Earlier this month, the local San Diego Ellevate Network chapter met at Lestat’s Coffee Shop in Hillcrest to discuss Kim Scott’s leadership book, Radical Candor. The subtitle, “How to be a Kick-Ass Boss Without Losing Your Humanity,” is a great, catchy summary of the book.
Ten professional women discussed the book, in a conversation led by one of the Ellevate chapter leaders. In addition to giving the group information about some of the key points from the book, the questions were carefully prepared so even people who have not read the book could easily participate in a discussion about bosses, employees, and teams.
Radical candor is described in the book as having two dimensions.
- Caring personally – finding a connection and understanding needs
- Challenging directly – telling people when work is good enough and when it isn’t
In our conversation, we delved into the caring personally topic, talking about the importance of setting expectations of boundaries between work and personal life. Several managers in the group discussed how hard it was to set those boundaries after working with people a while, so it’s best to set them up front, especially in casual offices.
Another management topic we discussed included the qualities of a good boss. Our group said a good boss doesn’t micromanage, gives feedback, accepts and asks for feedback, give clear expectations, empowers people with processes/checklists/information, has integrity (does what they say they’ll do), has vision/direction of where you are going and how to get there, leads by example, gets to know their team to understand strengths, understands individual differences in management needs, and cultivates a human connection.
An additional “good boss” quality is acting as a guide and not a boss, described as guiding employees’ careers and being transparent about whether tasks are important and what tasks achieve in relation to business goals. An interesting debate in this subtopic was the “compliment sandwich” strategy of giving feedback: saying something positive, then negative (what needs improvement), then more positive feedback. Another group member pointed out this sandwich isn’t always the best idea, because a lot of people only remember the last thing you said to them, not the part about needing improvement. I found this note interesting because it speaks to the conflicting advice found in different business books and resources. There isn’t one technique or example that applies to everything.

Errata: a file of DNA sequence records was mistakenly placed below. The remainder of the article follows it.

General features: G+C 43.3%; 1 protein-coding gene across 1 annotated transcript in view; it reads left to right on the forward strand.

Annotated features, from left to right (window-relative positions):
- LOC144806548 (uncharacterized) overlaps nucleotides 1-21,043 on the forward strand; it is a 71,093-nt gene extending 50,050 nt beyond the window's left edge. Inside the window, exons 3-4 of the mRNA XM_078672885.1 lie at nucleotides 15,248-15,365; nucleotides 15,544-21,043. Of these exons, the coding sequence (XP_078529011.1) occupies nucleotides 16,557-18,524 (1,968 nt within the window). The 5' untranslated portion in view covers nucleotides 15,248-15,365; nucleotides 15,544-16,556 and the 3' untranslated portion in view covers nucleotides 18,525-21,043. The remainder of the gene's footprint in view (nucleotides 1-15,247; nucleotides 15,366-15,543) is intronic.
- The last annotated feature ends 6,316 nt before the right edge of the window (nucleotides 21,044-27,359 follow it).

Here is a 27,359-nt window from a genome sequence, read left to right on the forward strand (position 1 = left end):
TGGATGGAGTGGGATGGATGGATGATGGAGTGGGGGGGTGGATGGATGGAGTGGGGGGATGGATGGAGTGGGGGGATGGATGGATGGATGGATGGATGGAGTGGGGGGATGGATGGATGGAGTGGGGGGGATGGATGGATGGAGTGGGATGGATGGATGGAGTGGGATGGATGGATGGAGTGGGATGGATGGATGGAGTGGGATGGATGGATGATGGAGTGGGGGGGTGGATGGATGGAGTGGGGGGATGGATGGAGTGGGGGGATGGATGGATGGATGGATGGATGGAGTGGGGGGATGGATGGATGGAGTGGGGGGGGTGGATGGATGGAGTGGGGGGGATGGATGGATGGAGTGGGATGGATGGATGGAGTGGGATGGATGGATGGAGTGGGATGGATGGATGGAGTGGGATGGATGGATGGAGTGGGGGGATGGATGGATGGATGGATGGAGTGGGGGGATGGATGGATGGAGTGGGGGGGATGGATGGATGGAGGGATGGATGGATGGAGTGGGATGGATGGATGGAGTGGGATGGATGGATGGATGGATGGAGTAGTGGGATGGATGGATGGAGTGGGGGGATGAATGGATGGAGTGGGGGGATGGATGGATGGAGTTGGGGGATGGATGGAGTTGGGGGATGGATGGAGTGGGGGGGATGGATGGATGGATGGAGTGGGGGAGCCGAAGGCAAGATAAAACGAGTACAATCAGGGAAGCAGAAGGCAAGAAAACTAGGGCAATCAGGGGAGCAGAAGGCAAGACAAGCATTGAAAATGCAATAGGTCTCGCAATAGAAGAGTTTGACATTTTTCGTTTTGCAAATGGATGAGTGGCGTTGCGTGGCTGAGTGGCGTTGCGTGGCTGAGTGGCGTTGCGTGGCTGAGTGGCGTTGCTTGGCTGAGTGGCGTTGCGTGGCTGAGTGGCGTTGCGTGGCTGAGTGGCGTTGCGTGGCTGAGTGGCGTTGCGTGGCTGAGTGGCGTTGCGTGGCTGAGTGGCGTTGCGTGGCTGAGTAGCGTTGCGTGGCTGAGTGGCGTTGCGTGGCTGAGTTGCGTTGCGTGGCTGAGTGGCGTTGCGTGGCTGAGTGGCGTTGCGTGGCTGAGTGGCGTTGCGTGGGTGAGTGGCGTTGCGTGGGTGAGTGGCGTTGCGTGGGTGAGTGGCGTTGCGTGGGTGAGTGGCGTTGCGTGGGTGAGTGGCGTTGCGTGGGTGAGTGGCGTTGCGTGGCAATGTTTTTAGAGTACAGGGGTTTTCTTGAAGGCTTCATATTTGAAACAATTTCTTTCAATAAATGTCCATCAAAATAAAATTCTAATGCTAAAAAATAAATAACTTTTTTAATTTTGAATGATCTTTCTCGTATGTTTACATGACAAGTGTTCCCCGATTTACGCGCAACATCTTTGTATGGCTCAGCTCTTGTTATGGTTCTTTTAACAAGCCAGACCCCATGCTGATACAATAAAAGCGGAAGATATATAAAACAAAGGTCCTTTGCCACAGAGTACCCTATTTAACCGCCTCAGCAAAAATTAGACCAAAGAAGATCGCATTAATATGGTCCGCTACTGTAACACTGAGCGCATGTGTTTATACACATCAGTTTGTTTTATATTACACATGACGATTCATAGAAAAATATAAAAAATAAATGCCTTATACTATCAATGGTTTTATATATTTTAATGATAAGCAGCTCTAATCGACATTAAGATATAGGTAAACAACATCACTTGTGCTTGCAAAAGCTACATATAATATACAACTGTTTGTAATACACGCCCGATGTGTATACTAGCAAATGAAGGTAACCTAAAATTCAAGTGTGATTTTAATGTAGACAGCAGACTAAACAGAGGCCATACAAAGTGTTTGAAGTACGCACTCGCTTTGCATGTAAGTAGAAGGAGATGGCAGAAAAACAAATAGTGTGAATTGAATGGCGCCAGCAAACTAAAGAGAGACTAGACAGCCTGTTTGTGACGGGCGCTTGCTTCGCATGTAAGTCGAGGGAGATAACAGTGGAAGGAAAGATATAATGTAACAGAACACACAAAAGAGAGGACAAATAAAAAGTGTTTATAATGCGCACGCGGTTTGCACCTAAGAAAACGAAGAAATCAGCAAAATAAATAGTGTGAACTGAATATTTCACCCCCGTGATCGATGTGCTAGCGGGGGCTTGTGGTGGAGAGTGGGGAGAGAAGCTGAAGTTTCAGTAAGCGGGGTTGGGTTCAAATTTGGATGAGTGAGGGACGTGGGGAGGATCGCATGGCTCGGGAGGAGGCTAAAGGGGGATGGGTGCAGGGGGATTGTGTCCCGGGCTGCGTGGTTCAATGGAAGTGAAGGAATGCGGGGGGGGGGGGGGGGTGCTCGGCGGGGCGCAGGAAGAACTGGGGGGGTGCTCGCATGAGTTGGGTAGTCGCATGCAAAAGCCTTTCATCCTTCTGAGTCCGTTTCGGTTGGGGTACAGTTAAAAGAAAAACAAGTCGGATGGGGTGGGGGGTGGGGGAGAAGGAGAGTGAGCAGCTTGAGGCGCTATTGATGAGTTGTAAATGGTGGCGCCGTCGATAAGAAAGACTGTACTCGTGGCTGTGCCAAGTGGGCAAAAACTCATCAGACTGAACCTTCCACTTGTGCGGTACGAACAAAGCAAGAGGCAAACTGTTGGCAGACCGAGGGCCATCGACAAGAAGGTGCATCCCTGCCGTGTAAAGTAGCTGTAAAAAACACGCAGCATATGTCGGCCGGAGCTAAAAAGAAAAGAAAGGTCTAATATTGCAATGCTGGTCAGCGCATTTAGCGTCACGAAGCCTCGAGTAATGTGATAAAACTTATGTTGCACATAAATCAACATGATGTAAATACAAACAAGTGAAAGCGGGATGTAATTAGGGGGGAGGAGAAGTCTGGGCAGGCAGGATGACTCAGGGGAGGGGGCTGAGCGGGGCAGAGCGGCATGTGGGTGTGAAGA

We discussed another part of the book about knowing the difference between employees who are rock start and employees who are superstars. Rockstars are good at what they do and happy to stay at their current level … it was news to me that not everyone wants to move up the ladder in their career. Superstars want a growth trajectory and a plan to move up.
One group member said her company has a book club where the team reads books such as Radical Candor, and then they discuss the books. She said this is helpful for bringing up discussions like this in a safe environment and not just at performance review time, when it could be too late to make a difference.
I met some new friends and neighbors at the coffee break and look forward to seeing them again at future Ellevate events! The next event is a pay negotiation workshop at Hera Hub Sorrento Valley on June 12. Last week there was a Women Leaders panel, I’ll post about it soon. If you’re not in San Diego, Ellevate has chapters around the country, so I hope you find an amazing group in your city!
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